The following review of The Four Conversations was written by 800-CEO-READ and posted on their bl0g. It is reprinted here with their permission. If you haven’t discovered 800-CEO-READ, we encourage you to check them out. They are a wealth of valuable information about business books.
Jack Covert Selects – The Four Conversations
Communication is the foundation of relationships, whether personal or professional, and rarely are we trained in how to improve those skills. Instead, experience tends to be our guide. We use commands and requests, whatever has worked for us in the past. The Four Conversations shows that we may not be taking full advantage of the tools available to us.
Jeffrey and Laurie Ford believe conversation can be classified into four types. Initiative conversations set the vision and direction, like John F. Kennedy’s 1961 speech that committed to putting men on the moon. If initiative conversations are about what, when, and why, understanding discussions answer the who and the how. These conversations ground individuals at the start of a project by laying out the roles they will play, and reinforce the value of the initiative. Understanding conversations do not create action, however. That’s the purpose of performance conversations: asking that something be done and obtaining a promise for completion. Closure conversations mark an ending and create the opportunity for new beginnings.
The authors make a clear argument for just why it is so important to become more aware of our own tendencies toward how we use these types of conversations. Using the four conversations with a more balanced and/or intentional approach in the workplace leads to better productivity and results. Reducing tardiness on projects comes from using all four types effectively. Closure conversations heal wounds. Interrogating performance excuses can reveal whether individuals did everything they could. Altering the rate of progress toward a goal is as simple as increasing the frequency and the magnitude of what you ask for.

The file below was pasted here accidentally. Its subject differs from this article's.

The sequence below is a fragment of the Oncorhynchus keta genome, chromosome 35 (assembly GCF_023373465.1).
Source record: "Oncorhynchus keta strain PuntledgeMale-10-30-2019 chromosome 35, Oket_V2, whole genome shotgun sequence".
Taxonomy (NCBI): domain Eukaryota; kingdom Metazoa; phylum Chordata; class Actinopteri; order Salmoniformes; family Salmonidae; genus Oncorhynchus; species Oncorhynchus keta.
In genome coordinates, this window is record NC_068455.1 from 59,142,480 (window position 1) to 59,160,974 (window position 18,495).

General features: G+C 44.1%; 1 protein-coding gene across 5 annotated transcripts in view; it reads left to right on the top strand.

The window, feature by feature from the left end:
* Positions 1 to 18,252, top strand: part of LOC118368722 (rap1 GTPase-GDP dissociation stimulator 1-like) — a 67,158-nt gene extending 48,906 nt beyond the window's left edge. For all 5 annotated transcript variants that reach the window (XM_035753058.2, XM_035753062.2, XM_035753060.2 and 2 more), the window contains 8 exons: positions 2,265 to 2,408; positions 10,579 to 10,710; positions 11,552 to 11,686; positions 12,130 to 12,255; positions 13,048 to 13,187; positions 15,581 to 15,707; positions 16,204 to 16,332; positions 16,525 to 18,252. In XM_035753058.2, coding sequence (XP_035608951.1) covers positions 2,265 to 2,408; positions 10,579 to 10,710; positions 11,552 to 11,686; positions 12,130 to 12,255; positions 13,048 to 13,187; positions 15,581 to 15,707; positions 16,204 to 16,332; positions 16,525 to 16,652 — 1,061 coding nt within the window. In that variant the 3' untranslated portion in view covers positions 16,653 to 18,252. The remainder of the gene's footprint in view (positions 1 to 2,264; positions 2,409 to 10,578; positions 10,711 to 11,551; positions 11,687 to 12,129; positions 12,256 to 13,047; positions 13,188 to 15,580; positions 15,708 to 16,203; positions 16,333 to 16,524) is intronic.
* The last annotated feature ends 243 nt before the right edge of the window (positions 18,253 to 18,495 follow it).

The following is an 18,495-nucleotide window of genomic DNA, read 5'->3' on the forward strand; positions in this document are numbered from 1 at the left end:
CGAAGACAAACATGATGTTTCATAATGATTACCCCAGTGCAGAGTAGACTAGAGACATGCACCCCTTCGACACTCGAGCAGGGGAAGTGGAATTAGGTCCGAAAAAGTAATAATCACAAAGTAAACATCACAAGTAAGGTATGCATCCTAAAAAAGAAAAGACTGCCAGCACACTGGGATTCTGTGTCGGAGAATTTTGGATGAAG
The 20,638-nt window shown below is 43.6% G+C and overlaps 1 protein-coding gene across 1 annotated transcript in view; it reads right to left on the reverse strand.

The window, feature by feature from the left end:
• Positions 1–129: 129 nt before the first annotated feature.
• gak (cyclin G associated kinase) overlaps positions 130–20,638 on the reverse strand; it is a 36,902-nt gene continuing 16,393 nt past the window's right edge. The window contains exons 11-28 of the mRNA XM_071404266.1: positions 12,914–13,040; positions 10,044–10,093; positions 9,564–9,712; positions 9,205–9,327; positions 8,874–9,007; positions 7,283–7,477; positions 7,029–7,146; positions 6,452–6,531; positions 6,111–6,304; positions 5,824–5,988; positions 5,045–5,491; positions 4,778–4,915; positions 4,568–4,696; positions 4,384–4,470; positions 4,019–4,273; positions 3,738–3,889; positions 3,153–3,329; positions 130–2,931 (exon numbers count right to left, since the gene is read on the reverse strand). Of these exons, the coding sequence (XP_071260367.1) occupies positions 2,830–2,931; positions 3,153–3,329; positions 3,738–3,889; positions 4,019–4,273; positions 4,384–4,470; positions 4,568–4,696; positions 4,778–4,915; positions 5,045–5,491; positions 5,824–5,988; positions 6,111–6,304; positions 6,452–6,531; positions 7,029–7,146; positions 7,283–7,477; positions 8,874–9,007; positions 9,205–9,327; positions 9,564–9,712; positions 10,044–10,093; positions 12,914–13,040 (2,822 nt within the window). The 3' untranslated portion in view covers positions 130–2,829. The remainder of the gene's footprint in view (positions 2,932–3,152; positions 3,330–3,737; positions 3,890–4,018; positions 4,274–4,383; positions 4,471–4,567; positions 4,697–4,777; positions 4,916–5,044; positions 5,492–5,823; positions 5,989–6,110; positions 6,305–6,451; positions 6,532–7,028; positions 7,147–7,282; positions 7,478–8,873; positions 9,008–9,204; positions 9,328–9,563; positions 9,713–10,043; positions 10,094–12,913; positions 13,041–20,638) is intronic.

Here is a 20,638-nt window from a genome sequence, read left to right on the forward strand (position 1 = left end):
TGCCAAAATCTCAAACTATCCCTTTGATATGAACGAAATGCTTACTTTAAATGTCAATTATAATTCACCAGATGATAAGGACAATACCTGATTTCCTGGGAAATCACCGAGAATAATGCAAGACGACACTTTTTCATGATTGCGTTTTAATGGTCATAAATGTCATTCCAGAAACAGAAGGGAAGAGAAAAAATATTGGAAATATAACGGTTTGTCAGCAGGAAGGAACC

The Four Conversations is a generalist book that anyone can use to his or her advantage. The authors’ holistic view of communication pulls together concepts commonly needed in the areas of leadership, management, and change initiatives. I like books that are applicable and can produce powerful results, and The Four Conversations meets both criteria. It provides an opportunity to improve yourself and your business by improving your communication skills.